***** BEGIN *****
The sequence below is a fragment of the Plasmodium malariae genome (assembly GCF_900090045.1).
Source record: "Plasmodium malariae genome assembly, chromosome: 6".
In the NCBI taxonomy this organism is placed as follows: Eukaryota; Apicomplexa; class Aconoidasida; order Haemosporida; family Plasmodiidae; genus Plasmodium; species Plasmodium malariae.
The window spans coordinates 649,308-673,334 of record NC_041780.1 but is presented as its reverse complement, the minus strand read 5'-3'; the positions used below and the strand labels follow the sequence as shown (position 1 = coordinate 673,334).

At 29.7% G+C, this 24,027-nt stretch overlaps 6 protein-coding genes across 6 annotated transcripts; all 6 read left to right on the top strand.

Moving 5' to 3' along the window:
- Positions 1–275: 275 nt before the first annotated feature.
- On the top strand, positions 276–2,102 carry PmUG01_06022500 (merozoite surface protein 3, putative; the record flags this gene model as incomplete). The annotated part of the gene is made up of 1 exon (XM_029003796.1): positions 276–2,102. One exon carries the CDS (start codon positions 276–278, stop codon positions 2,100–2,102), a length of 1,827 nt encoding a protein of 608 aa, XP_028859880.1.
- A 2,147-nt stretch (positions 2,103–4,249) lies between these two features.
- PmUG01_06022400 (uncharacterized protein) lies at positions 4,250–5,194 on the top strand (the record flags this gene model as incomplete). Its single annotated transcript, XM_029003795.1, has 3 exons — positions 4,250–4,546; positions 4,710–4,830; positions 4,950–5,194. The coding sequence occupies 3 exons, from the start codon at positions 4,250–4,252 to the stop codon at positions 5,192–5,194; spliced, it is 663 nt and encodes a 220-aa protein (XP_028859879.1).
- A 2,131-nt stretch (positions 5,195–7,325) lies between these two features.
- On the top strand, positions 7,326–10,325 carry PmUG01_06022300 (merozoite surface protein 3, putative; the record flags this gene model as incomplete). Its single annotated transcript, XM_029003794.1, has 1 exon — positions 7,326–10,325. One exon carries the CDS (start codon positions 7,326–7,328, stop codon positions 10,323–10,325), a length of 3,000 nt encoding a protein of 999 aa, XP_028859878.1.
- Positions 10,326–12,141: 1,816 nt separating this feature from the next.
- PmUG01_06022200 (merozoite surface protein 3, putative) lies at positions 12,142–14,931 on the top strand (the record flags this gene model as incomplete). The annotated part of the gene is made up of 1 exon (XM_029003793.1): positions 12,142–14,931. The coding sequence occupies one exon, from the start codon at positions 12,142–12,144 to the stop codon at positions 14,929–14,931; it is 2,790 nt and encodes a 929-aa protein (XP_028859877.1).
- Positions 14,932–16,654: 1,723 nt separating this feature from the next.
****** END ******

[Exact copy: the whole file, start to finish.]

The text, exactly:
The sequence below is a fragment of the Plasmodium malariae genome (assembly GCF_900090045.1).
Source record: "Plasmodium malariae genome assembly, chromosome: 6".
In the NCBI taxonomy this organism is placed as follows: Eukaryota; Apicomplexa; class Aconoidasida; order Haemosporida; family Plasmodiidae; genus Plasmodium; species Plasmodium malariae.
The window spans coordinates 649,308-673,334 of record NC_041780.1 but is presented as its reverse complement, the minus strand read 5'-3'; the positions used below and the strand labels follow the sequence as shown (position 1 = coordinate 673,334).

At 29.7% G+C, this 24,027-nt stretch overlaps 6 protein-coding genes across 6 annotated transcripts; all 6 read left to right on the top strand.

Moving 5' to 3' along the window:
- Positions 1–275: 275 nt before the first annotated feature.
- On the top strand, positions 276–2,102 carry PmUG01_06022500 (merozoite surface protein 3, putative; the record flags this gene model as incomplete). The annotated part of the gene is made up of 1 exon (XM_029003796.1): positions 276–2,102. One exon carries the CDS (start codon positions 276–278, stop codon positions 2,100–2,102), a length of 1,827 nt encoding a protein of 608 aa, XP_028859880.1.
- A 2,147-nt stretch (positions 2,103–4,249) lies between these two features.
- PmUG01_06022400 (uncharacterized protein) lies at positions 4,250–5,194 on the top strand (the record flags this gene model as incomplete). Its single annotated transcript, XM_029003795.1, has 3 exons — positions 4,250–4,546; positions 4,710–4,830; positions 4,950–5,194. The coding sequence occupies 3 exons, from the start codon at positions 4,250–4,252 to the stop codon at positions 5,192–5,194; spliced, it is 663 nt and encodes a 220-aa protein (XP_028859879.1).
- A 2,131-nt stretch (positions 5,195–7,325) lies between these two features.
- On the top strand, positions 7,326–10,325 carry PmUG01_06022300 (merozoite surface protein 3, putative; the record flags this gene model as incomplete). Its single annotated transcript, XM_029003794.1, has 1 exon — positions 7,326–10,325. One exon carries the CDS (start codon positions 7,326–7,328, stop codon positions 10,323–10,325), a length of 3,000 nt encoding a protein of 999 aa, XP_028859878.1.
- Positions 10,326–12,141: 1,816 nt separating this feature from the next.
- PmUG01_06022200 (merozoite surface protein 3, putative) lies at positions 12,142–14,931 on the top strand (the record flags this gene model as incomplete). The annotated part of the gene is made up of 1 exon (XM_029003793.1): positions 12,142–14,931. The coding sequence occupies one exon, from the start codon at positions 12,142–12,144 to the stop codon at positions 14,929–14,931; it is 2,790 nt and encodes a 929-aa protein (XP_028859877.1).
- Positions 14,932–16,654: 1,723 nt separating this feature from the next.